In New Orleans, the comparisons between COVID-19 and Hurricane Katrina are inevitable. Empty streets. Shuttered businesses. A populace in general despair and malaise.
But you know things are getting back to normal when we start shooting the sh*t out of each other on the streets of the city again.
If you were here or recall, murderous crime in New Orleans all but disappeared for months following Katrina. Then again, so did most of the residents. Like the summer of COVID, there just weren’t that many people out on the street to shoot.
But slowly, gradually, people came back after Katrina, and have started coming out of their homes now as COVID (maybe) wanes away. And after months of relative peace, in both situations, people start shooting each other again.
Instead of stories about latched businesses and closed schools and canceled events, the lead headlines in the local papers and on TV are once again our go-to story of the news cycle: Somebody shot somebody else in the street.
I realize this is not just a New Orleans phenomenon, but the problem is that it is a reliable one. Downtown, Mid-City, the East, Central City – just this past weekend – once again, after months of (relative) peace, gunshots are ringing out and people are dying.
If the pandemic did anything good, it was to keep people off the streets for a while. Yes, lots of folks died by the virus, but fewer by bullets.
And as noted, it’s not just us. After a long reprieve of hearing stories about the American cancer of mass shootings, guess what: They’re baaack! California, Colorado, Atlanta. In the past three weeks, more than 20 fellow citizens mowed down by angry people with powerful weapons of war. And that’s just those killed. That doesn’t count the injured.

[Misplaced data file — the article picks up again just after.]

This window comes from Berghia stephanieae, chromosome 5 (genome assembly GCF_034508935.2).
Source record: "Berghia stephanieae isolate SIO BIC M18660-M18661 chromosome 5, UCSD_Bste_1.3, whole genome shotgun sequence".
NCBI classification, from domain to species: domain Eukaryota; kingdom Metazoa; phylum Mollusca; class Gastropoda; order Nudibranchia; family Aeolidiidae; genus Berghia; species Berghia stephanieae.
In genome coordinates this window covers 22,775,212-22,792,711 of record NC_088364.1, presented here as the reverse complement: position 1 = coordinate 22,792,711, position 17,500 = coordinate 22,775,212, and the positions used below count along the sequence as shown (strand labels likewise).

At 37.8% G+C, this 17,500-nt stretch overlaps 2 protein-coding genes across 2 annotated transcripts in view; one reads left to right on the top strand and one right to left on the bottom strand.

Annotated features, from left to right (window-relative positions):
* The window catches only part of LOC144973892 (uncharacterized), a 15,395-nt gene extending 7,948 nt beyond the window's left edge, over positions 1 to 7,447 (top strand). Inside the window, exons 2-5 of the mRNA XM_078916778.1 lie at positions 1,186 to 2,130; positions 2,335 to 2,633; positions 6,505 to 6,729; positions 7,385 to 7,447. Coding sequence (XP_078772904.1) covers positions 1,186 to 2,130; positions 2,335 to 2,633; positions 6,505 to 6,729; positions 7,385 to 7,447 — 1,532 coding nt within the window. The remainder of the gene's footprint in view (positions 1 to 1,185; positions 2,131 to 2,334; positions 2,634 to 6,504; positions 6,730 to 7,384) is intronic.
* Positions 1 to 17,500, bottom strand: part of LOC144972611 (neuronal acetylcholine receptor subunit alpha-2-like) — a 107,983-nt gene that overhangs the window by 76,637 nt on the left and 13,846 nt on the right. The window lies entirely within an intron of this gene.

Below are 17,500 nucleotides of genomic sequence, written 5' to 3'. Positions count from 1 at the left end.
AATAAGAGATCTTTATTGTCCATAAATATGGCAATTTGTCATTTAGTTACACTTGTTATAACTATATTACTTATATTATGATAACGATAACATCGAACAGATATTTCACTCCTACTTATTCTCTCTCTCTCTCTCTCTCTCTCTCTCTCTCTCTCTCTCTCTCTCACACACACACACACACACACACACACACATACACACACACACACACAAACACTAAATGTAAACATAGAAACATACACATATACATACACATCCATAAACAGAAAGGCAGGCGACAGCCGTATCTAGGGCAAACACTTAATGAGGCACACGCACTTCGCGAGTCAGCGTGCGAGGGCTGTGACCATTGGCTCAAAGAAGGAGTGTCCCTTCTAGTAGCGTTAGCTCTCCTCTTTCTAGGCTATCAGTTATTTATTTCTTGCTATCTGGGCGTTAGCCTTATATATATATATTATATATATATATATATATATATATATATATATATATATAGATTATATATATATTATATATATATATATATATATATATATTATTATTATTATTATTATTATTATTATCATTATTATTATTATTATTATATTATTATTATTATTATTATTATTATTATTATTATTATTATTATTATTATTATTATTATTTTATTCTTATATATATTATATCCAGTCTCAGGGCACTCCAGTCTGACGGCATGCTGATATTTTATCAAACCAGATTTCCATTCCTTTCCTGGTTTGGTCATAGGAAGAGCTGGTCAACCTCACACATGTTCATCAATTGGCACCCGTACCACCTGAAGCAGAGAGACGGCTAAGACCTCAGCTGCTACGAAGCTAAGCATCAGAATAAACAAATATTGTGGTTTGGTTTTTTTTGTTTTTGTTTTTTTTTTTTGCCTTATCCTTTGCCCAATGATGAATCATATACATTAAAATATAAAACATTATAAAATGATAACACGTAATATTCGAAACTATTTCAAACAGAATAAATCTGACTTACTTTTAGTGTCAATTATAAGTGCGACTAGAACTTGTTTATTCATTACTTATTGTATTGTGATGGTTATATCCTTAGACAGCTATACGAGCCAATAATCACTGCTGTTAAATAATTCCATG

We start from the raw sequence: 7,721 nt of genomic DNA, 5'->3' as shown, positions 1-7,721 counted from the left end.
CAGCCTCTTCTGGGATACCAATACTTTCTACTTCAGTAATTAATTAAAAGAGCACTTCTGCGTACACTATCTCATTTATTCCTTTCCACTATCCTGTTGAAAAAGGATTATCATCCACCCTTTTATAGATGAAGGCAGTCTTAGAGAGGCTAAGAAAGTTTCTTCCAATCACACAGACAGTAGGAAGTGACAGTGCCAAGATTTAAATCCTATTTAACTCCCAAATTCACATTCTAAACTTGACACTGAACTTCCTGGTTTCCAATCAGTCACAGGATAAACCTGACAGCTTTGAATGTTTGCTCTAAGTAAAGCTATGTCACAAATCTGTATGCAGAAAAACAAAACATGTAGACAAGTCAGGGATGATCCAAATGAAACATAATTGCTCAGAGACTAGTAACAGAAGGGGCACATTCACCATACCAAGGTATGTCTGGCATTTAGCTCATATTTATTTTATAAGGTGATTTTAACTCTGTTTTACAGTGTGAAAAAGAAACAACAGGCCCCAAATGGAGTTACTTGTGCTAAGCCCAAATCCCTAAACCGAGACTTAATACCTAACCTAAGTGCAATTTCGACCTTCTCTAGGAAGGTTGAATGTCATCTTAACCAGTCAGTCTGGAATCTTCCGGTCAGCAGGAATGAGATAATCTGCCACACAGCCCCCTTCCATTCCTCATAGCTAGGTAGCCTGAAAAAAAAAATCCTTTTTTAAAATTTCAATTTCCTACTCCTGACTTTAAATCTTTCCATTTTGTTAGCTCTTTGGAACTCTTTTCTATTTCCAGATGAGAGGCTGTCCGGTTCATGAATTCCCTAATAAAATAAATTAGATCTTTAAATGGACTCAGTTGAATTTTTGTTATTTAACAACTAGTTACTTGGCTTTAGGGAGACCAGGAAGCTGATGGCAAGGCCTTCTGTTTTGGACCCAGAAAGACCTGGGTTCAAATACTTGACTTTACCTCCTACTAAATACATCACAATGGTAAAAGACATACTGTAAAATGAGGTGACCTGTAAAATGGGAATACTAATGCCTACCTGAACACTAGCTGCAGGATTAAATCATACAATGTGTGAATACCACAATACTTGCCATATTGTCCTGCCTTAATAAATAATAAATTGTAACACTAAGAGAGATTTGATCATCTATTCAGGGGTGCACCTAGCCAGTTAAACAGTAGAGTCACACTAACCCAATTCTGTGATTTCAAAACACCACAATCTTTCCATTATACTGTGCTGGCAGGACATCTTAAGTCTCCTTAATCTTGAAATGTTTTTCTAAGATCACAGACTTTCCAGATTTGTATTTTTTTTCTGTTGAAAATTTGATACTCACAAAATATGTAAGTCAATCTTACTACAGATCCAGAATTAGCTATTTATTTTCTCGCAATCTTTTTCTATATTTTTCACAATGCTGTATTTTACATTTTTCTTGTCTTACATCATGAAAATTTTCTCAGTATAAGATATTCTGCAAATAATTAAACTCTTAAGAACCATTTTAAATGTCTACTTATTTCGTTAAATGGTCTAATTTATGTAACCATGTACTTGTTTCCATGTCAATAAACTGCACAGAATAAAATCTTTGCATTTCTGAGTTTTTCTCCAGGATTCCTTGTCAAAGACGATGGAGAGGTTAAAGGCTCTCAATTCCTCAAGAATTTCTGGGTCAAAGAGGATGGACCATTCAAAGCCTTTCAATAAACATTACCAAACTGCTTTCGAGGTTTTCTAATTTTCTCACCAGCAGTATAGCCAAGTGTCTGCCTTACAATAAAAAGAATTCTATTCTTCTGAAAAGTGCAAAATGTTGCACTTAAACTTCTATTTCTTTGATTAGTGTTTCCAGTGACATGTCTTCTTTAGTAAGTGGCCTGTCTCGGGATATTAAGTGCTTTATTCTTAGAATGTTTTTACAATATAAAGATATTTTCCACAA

Maybe all that sheltering in place drove some folks mad. Too much Scrabble and Netflix, not enough contemplation. Or maybe it’s just an American addiction to guns.
In New Orleans, it seems like our EMTs and emergency responders are back on their old beat. Signal-30, in cop parlance. Shots fired. Man down. Two shot dead at the corner of Canal and Bourbon over the weekend. A gunning down on Carrollton Avenue. Another in the East. All within the span of 12 hours.
All one can hope for is that the shooters kept their social distance.
Look, nobody wants a deadly hurricane or a pandemic, to be sure, but one thing is clear: Those events are a matter of nature at work in its curious ways. But their death tolls are not the result of human stupidity and the untamed violence of American culture.
And before anybody jumps my bones, let me state that I am a gun owner. Several actually. One for home safety, two for recreation. But not the kind that shred human flesh.
I reckon some folks don’t see any difference between automatic, repeating weapons of war and a .22 caliber rifle, but I do. One is made specifically for the killing of humans. I mean, consider this: Did you ever try to eat a duck or a deer that got shredded by an AR-15?
That goose is cooked, my friend.
So, my fellow citizens, be on the alert. Just as the French Quarter is springing back to life and as our great restaurants timidly reopen and as our coffee shops and retail outlets and art markets come back to life, so to does our civic scourge. That New Orleans stuff. The stupid stuff.
There is no vaccine for violence. So be careful out there. And wear a mask. (All the better not to be identified on a crime camera if your intentions are nefarious.)